John T Ewen
The first cist contained a skeleton and some fragments of an urn, the latter now lost. The second cist also contained a skeleton and a beaker vessel but was unusual in having a floor laid with selected pebbles.
David Waterston
129 - 130
The first cist contained the skeleton of a man aged upwards of forty years. He had osteoarthritis and had suffered a deep wound on the left side of the forehead some time before death, which had involved the bone and left a suppurating sore. Death had been caused by a deep wound on the front of the left thigh, inflicted by a sharp, heavy weapon which had cut deeply into the femur and had soon proved fatal. The second cist also contained a male skeleton aged upwards of forty five years with a lot of dental disease.
Warrick L Scott
130 - 131
The discovery at the Neolithic occupation site of Bilean an Tighe, North Uist, of kilns in which pottery had been manufactured on a considerable scale and over a substantial period of time was reported in an earlier article. The similarity of the latest products of these kilns to pottery of the Unstan bowl type from Orkney, and particularly to a bowl from Rousay, suggested the possibility that the factory might have worked to some degree for export, and this possibility was tested by petrological examination of sherds from North Uist and Orkney sites. The evidence for local manufacture was in each case conclusive. The possibility of a Neolithic trade in pottery is naturally not excluded by the negative evidence of fourteen sherds, but it is rendered less likely.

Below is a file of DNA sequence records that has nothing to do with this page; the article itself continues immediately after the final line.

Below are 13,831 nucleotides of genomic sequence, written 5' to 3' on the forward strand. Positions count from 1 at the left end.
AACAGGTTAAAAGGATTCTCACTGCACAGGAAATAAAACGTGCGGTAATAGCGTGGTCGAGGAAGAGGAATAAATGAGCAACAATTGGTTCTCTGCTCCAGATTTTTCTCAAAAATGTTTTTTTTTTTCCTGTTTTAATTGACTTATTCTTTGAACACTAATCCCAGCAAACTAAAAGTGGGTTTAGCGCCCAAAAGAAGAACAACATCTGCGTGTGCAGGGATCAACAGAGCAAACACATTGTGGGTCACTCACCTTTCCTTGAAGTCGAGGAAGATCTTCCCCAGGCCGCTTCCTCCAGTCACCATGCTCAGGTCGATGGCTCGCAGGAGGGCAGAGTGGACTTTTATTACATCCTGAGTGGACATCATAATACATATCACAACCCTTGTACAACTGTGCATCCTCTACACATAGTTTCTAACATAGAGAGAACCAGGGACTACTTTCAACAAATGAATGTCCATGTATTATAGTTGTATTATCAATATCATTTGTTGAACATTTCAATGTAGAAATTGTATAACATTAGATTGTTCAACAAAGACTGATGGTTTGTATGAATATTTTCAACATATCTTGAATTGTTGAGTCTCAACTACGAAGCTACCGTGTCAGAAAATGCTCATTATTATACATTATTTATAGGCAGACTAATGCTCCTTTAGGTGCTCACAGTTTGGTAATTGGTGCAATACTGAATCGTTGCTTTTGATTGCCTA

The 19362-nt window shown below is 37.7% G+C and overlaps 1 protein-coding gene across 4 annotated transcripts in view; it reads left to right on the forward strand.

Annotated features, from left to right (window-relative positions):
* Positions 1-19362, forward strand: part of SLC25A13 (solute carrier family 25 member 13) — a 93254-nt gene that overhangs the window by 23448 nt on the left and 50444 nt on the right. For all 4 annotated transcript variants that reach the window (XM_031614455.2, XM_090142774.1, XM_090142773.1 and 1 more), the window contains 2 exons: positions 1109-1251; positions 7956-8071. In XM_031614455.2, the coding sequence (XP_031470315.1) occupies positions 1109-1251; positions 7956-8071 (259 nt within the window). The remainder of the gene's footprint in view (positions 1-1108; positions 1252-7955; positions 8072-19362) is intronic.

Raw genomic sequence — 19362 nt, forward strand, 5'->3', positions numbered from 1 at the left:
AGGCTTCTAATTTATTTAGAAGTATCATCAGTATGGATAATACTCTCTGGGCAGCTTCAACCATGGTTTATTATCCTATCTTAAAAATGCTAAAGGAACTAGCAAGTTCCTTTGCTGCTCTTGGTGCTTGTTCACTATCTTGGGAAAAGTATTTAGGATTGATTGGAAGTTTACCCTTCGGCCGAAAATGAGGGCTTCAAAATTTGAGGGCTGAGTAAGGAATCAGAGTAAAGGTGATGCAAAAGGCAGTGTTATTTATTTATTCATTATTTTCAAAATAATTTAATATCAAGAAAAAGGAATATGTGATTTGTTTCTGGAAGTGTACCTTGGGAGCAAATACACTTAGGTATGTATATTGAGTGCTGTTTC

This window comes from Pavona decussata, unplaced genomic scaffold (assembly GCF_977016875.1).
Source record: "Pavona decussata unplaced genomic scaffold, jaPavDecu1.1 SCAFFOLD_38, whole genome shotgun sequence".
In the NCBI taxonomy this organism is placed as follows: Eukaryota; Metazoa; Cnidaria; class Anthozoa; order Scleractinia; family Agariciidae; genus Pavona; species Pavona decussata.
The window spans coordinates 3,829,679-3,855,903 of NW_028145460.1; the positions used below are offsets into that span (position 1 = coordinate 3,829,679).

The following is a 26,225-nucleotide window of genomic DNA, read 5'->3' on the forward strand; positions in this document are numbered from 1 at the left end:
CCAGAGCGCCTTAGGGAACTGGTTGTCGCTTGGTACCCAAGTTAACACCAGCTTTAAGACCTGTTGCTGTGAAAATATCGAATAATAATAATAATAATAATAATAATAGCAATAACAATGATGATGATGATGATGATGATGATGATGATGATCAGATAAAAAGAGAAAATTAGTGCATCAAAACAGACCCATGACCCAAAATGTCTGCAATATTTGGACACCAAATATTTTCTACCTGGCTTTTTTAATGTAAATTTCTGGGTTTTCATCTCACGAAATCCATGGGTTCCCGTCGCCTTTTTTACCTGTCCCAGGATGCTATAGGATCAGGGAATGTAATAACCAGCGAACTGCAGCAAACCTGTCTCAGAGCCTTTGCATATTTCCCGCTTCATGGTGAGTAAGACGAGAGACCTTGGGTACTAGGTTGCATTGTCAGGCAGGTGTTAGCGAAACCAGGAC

132 - 133
133 - 137
138 - 144